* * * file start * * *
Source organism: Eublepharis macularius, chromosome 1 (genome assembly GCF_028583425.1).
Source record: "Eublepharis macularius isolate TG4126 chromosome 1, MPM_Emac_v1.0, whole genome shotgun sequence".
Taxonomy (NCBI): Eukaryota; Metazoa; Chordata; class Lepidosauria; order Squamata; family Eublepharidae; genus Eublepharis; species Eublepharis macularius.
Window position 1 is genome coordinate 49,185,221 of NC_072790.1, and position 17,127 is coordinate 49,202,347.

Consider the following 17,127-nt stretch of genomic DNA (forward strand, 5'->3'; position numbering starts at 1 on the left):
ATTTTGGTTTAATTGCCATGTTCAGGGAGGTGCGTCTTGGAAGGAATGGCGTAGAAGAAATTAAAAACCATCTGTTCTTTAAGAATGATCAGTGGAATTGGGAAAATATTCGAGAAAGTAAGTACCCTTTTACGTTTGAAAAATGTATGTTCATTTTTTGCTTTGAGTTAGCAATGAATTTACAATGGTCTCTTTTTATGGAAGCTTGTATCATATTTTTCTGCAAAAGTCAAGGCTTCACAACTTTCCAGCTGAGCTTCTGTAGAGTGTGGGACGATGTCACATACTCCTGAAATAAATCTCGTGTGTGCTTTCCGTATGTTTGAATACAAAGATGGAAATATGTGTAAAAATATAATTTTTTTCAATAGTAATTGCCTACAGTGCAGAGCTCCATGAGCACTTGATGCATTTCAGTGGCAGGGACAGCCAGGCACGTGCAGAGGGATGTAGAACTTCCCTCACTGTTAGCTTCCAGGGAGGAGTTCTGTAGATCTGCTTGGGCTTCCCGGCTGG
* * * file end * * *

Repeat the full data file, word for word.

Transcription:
Source organism: Eublepharis macularius, chromosome 1 (genome assembly GCF_028583425.1).
Source record: "Eublepharis macularius isolate TG4126 chromosome 1, MPM_Emac_v1.0, whole genome shotgun sequence".
Taxonomy (NCBI): Eukaryota; Metazoa; Chordata; class Lepidosauria; order Squamata; family Eublepharidae; genus Eublepharis; species Eublepharis macularius.
Window position 1 is genome coordinate 49,185,221 of NC_072790.1, and position 17,127 is coordinate 49,202,347.

Consider the following 17,127-nt stretch of genomic DNA (forward strand, 5'->3'; position numbering starts at 1 on the left):
ATTTTGGTTTAATTGCCATGTTCAGGGAGGTGCGTCTTGGAAGGAATGGCGTAGAAGAAATTAAAAACCATCTGTTCTTTAAGAATGATCAGTGGAATTGGGAAAATATTCGAGAAAGTAAGTACCCTTTTACGTTTGAAAAATGTATGTTCATTTTTTGCTTTGAGTTAGCAATGAATTTACAATGGTCTCTTTTTATGGAAGCTTGTATCATATTTTTCTGCAAAAGTCAAGGCTTCACAACTTTCCAGCTGAGCTTCTGTAGAGTGTGGGACGATGTCACATACTCCTGAAATAAATCTCGTGTGTGCTTTCCGTATGTTTGAATACAAAGATGGAAATATGTGTAAAAATATAATTTTTTTCAATAGTAATTGCCTACAGTGCAGAGCTCCATGAGCACTTGATGCATTTCAGTGGCAGGGACAGCCAGGCACGTGCAGAGGGATGTAGAACTTCCCTCACTGTTAGCTTCCAGGGAGGAGTTCTGTAGATCTGCTTGGGCTTCCCGGCTGG